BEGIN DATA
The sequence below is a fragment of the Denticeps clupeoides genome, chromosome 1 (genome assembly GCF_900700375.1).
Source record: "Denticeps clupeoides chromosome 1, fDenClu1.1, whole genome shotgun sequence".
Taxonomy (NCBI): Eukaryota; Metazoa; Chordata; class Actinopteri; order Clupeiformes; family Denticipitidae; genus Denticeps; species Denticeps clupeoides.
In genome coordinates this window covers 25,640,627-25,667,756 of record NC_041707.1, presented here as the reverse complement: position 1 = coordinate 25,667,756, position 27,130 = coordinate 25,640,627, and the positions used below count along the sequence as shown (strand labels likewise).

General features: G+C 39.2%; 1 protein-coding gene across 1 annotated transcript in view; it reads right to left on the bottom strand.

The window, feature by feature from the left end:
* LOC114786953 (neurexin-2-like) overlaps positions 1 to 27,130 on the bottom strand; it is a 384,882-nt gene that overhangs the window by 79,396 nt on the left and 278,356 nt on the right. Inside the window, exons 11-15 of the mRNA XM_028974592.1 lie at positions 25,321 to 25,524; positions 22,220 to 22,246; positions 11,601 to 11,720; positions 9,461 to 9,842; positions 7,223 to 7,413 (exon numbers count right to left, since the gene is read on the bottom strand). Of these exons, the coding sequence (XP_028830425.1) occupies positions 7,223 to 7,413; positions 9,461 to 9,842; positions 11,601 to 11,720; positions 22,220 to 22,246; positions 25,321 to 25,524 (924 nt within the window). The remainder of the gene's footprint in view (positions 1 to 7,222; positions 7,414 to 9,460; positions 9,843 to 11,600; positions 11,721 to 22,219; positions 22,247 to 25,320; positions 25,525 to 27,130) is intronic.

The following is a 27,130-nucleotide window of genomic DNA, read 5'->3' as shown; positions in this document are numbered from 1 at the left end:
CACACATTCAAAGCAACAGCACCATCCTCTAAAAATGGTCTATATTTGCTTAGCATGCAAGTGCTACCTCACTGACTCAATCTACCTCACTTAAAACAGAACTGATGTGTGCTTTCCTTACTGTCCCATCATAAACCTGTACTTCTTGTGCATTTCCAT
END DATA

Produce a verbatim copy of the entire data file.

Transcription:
The sequence below is a fragment of the Denticeps clupeoides genome, chromosome 1 (genome assembly GCF_900700375.1).
Source record: "Denticeps clupeoides chromosome 1, fDenClu1.1, whole genome shotgun sequence".
Taxonomy (NCBI): Eukaryota; Metazoa; Chordata; class Actinopteri; order Clupeiformes; family Denticipitidae; genus Denticeps; species Denticeps clupeoides.
In genome coordinates this window covers 25,640,627-25,667,756 of record NC_041707.1, presented here as the reverse complement: position 1 = coordinate 25,667,756, position 27,130 = coordinate 25,640,627, and the positions used below count along the sequence as shown (strand labels likewise).

General features: G+C 39.2%; 1 protein-coding gene across 1 annotated transcript in view; it reads right to left on the bottom strand.

The window, feature by feature from the left end:
* LOC114786953 (neurexin-2-like) overlaps positions 1 to 27,130 on the bottom strand; it is a 384,882-nt gene that overhangs the window by 79,396 nt on the left and 278,356 nt on the right. Inside the window, exons 11-15 of the mRNA XM_028974592.1 lie at positions 25,321 to 25,524; positions 22,220 to 22,246; positions 11,601 to 11,720; positions 9,461 to 9,842; positions 7,223 to 7,413 (exon numbers count right to left, since the gene is read on the bottom strand). Of these exons, the coding sequence (XP_028830425.1) occupies positions 7,223 to 7,413; positions 9,461 to 9,842; positions 11,601 to 11,720; positions 22,220 to 22,246; positions 25,321 to 25,524 (924 nt within the window). The remainder of the gene's footprint in view (positions 1 to 7,222; positions 7,414 to 9,460; positions 9,843 to 11,600; positions 11,721 to 22,219; positions 22,247 to 25,320; positions 25,525 to 27,130) is intronic.

The following is a 27,130-nucleotide window of genomic DNA, read 5'->3' as shown; positions in this document are numbered from 1 at the left end:
CACACATTCAAAGCAACAGCACCATCCTCTAAAAATGGTCTATATTTGCTTAGCATGCAAGTGCTACCTCACTGACTCAATCTACCTCACTTAAAACAGAACTGATGTGTGCTTTCCTTACTGTCCCATCATAAACCTGTACTTCTTGTGCATTTCCAT